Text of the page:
At the beginning of the week, I outlined the plans for the series about Mound Bayou, which just commemorated the 124th year of its founding. The intent of the posts was to provide a brief history of the origins and beginnings of the town, and its economic and physical decline. There are some remaining historical buildings, although most of the downtown was lost in a major fire in the 40s. The community has struggled in efforts to save those important buildings: the Isaiah T. Montgomery house, the Taborian Hospital, and the Bank of Mound Bayou. The community has struggled in efforts to revitalize the community economically, although it still maintains a thriving spirit, a sense of history, and a sense of community. There are resources and strengths present and evident. I will conclude this series today with an update on where the town is in regard to saving these three historical buildings, and what other plans are in place or in process. I rely on some newspaper accounts, which are probably well known to MissPres readers, as well as other sources including my recent visits to the community. Along the way, I’ll throw in a few other pictures of the town. I wish I had better news and more news, but at least there is news.
National Trust for Historic Preservation Save America’s Treasures awarded a grant of $12,500, and Mississippi African American Heritage Preservation fund awarded $87,500 in 2002-2003 for work on the Isaiah T. Montgomery house. It was reported that those monies were used in shoring walls, floors, and other areas of deterioration in order to prevent further damage to the house. As of now, additional money is needed for other areas, such as the first floor, and portions of the house. The National Parks Service will be conducting a feasibility study in the next few weeks. There are two goals to the study: determine the cost of the immediate needs to prevent further deterioration, and determine the cost of renovation to return the home to viable use. The plan for the house is to establish a bed and breakfast, so the feasibility study is critical to determining if those plans are realistic.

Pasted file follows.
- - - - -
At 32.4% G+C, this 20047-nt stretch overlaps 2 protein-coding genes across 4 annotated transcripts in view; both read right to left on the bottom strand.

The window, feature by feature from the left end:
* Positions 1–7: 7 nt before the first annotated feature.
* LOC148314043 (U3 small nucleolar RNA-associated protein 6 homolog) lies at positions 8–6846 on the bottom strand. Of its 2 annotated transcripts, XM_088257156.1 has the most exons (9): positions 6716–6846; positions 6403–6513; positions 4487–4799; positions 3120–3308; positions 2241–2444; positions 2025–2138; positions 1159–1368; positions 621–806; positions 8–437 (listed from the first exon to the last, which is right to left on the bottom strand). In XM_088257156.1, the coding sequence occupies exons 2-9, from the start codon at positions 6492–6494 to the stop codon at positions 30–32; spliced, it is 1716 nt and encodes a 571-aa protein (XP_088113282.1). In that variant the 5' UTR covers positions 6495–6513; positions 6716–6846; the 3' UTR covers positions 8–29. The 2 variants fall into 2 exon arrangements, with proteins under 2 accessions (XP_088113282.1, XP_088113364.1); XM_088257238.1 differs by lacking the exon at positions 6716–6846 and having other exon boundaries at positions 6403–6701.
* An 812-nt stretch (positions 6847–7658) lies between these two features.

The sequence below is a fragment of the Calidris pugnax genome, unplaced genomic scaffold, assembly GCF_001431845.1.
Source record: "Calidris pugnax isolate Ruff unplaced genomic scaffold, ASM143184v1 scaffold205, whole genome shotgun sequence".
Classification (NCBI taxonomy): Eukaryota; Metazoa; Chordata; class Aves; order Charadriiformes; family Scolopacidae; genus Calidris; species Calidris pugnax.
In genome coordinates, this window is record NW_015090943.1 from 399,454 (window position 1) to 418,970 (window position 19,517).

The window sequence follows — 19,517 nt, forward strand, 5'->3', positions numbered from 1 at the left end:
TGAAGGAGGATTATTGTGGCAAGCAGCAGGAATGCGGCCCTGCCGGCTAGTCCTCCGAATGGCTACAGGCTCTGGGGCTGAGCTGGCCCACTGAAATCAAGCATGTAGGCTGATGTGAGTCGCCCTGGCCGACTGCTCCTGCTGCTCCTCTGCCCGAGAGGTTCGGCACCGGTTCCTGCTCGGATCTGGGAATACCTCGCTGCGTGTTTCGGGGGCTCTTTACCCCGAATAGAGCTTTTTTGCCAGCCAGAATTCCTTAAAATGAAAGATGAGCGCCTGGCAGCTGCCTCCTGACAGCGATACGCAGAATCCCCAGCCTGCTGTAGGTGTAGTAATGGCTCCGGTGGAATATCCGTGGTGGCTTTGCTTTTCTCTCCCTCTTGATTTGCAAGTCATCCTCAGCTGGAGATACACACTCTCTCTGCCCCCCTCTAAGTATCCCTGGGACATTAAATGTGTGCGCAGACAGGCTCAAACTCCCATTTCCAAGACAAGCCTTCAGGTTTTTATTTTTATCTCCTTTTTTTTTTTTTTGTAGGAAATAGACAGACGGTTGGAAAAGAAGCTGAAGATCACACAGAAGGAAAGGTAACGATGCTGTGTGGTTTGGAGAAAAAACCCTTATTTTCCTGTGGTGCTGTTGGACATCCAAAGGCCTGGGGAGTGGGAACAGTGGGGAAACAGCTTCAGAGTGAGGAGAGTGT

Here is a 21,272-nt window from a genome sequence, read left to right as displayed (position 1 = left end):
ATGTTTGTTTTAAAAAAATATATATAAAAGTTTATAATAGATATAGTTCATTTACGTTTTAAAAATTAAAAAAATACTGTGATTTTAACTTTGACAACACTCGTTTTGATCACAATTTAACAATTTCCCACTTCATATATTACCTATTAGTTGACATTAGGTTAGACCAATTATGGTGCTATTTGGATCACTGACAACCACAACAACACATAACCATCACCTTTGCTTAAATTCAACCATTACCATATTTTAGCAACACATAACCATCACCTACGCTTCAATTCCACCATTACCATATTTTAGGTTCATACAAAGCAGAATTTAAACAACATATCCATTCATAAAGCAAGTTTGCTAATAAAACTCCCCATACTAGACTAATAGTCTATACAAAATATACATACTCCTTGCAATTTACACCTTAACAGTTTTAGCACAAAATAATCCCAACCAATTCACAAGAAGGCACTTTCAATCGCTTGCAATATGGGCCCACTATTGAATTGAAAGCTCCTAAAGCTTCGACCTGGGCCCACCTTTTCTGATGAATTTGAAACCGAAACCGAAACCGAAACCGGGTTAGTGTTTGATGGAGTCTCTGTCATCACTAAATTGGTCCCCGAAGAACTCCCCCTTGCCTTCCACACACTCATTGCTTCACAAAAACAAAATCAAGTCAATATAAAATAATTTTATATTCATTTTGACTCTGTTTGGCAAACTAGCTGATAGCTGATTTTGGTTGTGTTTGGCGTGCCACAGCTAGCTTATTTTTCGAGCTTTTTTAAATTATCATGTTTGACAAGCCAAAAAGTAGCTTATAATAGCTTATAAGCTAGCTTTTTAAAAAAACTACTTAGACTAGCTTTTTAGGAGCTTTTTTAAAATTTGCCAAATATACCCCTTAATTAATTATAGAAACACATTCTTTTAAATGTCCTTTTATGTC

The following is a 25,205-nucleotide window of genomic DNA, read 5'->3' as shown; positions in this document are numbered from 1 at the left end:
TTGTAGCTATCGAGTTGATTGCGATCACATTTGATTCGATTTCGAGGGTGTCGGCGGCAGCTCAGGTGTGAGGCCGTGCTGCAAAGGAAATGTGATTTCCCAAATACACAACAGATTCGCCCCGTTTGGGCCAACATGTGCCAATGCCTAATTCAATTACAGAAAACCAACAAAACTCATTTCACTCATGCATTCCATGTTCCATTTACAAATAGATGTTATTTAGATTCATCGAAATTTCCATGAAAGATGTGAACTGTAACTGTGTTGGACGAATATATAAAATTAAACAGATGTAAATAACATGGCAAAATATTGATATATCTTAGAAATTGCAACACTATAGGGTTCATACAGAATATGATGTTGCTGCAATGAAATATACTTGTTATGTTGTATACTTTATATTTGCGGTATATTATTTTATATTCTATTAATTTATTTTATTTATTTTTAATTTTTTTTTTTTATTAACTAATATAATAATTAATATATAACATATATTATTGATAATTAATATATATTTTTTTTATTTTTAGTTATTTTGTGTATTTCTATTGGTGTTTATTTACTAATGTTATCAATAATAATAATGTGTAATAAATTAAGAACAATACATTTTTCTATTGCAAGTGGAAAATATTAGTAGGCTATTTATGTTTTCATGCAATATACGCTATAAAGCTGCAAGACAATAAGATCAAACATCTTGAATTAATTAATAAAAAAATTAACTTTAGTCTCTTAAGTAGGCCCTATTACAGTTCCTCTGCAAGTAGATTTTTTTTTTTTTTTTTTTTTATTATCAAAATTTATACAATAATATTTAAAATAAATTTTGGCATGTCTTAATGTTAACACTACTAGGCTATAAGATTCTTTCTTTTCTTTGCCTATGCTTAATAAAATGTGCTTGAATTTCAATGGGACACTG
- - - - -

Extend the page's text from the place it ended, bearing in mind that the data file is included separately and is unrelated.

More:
The first priority to the community is the renovation of the Taborian hospital because it has the greatest potential to contribute to economic development in the community. The Jackson Medical Mall, the city board, and the Knights and Daughters of Tabor collaborated on a USDA grant in 2009. Plans for the building included its development as a museum and cultural center. The grant has been approved for building renovation, and a second part of funding is in progress. The second portion of the funding relates to using the building in further economic development and job creation, and it requires additional partnerships, which the city is in the process of acquiring. The specific details of that process are not yet ready for public release, but should be soon. A fundraising benefit was held in March, 2011 towards this project. The Saving Our Legacy group was able to raise sufficient funds to clear the debt on the building in order to move forward with the grant and renovation. Clean up of the building should begin in the fall in the form of a service project, and the news release on that project will occur sometime in the near future.
The Bank of Mound Bayou building is in the best condition and needs the least amount of work and least amount of investment to restore the building. It is a possible site for the proposed cultural center/museum.
There is one definitive plan that has emerged this week as related to historic preservation in Mound Bayou. The city is partnering with a university social work service learning project to hold a workshop for youth on historic preservation. The workshop will be scheduled for mid-fall and the students will produce photographic displays, a photo-journal, and an art show. The workshop will conclude with a fundraising event to benefit the Taborian project.
I will be keeping tabs on the progress of this work during my upcoming travels to Mound Bayou, so as soon as I hear it, I’ll let you in on it. It’s been a great week being with MissPres, but for now, I’m going home to Lottabusha County.